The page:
Radiation fears split families, take mental toll, 2 years after Japan's nuclear crisis

Experts say that mental distress could be one of the biggest health problems to emerge from the nuclear disaster in Japan two years ago.

A tsunami swamped the Fukushima Dai-ichi nuclear plant on March 11, 2011, knocking out cooling systems and causing meltdowns and explosions.

The cancer risks from the radiation remain unclear, but the crisis is already exacting a psychological toll. A quarter of 35,300 respondents to a Fukushima Medical University questionnaire indicated they were experiencing high levels of stress or trauma.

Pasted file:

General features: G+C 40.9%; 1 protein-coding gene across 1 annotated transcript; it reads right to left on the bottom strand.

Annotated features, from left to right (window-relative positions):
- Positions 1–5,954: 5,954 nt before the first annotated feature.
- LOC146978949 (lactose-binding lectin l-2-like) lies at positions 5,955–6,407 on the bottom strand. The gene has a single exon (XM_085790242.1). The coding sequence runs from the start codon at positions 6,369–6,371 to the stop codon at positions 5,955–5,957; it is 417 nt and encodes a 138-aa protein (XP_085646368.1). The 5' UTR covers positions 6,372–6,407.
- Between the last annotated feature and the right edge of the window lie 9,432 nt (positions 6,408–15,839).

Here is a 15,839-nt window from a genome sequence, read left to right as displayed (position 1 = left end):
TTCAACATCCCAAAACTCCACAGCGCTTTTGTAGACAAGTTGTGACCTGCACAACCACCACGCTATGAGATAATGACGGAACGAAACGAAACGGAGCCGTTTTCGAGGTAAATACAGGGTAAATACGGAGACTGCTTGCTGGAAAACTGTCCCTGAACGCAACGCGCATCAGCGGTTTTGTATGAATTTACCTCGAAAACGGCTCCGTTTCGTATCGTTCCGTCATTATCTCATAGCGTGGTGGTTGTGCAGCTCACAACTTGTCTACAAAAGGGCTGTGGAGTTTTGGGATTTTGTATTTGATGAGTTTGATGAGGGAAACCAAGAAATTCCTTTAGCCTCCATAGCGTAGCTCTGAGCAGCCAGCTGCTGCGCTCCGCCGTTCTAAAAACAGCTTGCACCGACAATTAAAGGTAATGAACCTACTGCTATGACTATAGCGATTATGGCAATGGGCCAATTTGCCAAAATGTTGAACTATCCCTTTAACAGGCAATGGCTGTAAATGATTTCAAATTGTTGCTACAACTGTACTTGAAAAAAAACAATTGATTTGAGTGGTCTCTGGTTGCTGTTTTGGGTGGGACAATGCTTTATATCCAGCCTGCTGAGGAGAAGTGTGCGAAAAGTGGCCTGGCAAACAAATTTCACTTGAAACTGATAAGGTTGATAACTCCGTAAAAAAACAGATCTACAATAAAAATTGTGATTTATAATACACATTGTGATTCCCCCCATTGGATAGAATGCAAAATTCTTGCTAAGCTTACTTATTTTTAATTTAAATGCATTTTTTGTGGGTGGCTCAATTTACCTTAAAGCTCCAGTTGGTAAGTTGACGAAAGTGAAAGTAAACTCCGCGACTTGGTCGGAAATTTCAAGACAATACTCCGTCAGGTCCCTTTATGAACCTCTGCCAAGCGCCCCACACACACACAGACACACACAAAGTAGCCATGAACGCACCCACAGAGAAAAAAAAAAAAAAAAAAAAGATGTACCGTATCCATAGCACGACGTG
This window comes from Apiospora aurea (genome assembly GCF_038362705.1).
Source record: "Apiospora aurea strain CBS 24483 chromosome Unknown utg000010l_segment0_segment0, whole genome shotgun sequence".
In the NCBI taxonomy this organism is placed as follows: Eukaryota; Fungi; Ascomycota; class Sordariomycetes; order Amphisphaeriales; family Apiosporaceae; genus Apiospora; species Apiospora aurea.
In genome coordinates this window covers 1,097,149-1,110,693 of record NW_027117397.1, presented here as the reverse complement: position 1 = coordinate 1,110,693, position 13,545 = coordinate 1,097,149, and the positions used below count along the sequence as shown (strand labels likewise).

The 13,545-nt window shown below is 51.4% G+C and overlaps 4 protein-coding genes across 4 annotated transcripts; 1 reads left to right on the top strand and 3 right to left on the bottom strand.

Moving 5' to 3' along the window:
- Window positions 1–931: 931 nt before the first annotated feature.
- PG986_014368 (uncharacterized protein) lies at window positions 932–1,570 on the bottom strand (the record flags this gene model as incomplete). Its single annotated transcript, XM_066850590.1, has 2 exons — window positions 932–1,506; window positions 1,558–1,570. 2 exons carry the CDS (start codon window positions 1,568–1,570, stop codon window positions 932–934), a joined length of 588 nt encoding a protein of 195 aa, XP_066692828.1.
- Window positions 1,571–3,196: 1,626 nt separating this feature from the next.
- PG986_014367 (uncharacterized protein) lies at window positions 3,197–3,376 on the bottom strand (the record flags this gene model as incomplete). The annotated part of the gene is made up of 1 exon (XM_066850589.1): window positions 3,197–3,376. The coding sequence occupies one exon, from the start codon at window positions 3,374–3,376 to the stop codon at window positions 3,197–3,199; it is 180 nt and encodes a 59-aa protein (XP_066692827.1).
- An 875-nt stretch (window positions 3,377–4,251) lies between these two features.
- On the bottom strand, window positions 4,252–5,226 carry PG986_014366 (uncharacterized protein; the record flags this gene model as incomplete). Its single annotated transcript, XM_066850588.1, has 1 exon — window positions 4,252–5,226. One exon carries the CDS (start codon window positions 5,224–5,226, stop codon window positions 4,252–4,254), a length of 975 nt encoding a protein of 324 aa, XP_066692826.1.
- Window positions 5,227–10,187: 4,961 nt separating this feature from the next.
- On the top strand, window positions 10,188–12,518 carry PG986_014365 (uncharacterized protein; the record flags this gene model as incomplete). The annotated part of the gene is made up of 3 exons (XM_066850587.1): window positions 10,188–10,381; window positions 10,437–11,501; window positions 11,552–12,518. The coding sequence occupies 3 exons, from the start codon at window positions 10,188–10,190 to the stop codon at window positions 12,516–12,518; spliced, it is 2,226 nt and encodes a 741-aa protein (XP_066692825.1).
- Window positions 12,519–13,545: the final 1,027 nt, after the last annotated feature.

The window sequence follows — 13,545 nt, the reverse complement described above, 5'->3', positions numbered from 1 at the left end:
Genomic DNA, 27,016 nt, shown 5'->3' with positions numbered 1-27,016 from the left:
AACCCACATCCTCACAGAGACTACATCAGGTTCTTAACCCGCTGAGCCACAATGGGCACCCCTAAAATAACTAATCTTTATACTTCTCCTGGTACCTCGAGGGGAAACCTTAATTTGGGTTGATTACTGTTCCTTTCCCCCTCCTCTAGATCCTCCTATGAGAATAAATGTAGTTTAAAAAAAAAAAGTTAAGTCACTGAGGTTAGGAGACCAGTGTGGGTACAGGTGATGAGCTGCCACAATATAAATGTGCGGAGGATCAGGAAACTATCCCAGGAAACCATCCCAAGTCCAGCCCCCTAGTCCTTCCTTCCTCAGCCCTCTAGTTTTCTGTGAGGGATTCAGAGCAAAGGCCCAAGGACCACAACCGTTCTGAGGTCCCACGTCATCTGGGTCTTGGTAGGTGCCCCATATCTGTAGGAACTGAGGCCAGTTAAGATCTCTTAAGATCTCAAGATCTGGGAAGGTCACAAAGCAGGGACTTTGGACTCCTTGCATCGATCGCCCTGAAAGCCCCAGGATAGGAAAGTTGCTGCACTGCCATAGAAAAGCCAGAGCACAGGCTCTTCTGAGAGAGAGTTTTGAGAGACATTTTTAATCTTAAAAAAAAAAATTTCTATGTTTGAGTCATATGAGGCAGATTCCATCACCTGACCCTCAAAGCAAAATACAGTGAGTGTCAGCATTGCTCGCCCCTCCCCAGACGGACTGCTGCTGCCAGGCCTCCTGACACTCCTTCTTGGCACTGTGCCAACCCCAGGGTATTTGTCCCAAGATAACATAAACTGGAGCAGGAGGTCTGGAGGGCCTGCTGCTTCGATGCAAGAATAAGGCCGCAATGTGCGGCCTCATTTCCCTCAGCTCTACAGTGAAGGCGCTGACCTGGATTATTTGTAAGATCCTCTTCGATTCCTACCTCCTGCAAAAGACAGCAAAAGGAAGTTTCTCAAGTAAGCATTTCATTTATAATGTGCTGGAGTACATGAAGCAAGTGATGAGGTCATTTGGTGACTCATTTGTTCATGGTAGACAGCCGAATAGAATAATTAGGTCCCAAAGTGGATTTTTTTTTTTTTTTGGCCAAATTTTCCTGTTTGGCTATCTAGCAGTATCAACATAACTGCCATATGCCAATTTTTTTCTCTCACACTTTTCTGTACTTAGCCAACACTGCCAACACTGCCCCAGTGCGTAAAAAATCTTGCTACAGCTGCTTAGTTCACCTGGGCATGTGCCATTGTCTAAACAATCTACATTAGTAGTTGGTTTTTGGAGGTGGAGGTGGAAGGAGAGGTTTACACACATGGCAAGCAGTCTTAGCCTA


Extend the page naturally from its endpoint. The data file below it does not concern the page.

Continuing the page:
Many families are split: The fathers are living at home for their jobs, while mothers and children have moved to temporary shelters or government-sponsored housing away from the radiation.

Mental distress was a significant health issue after Three Mile Island in 1979 and Chernobyl in 1986.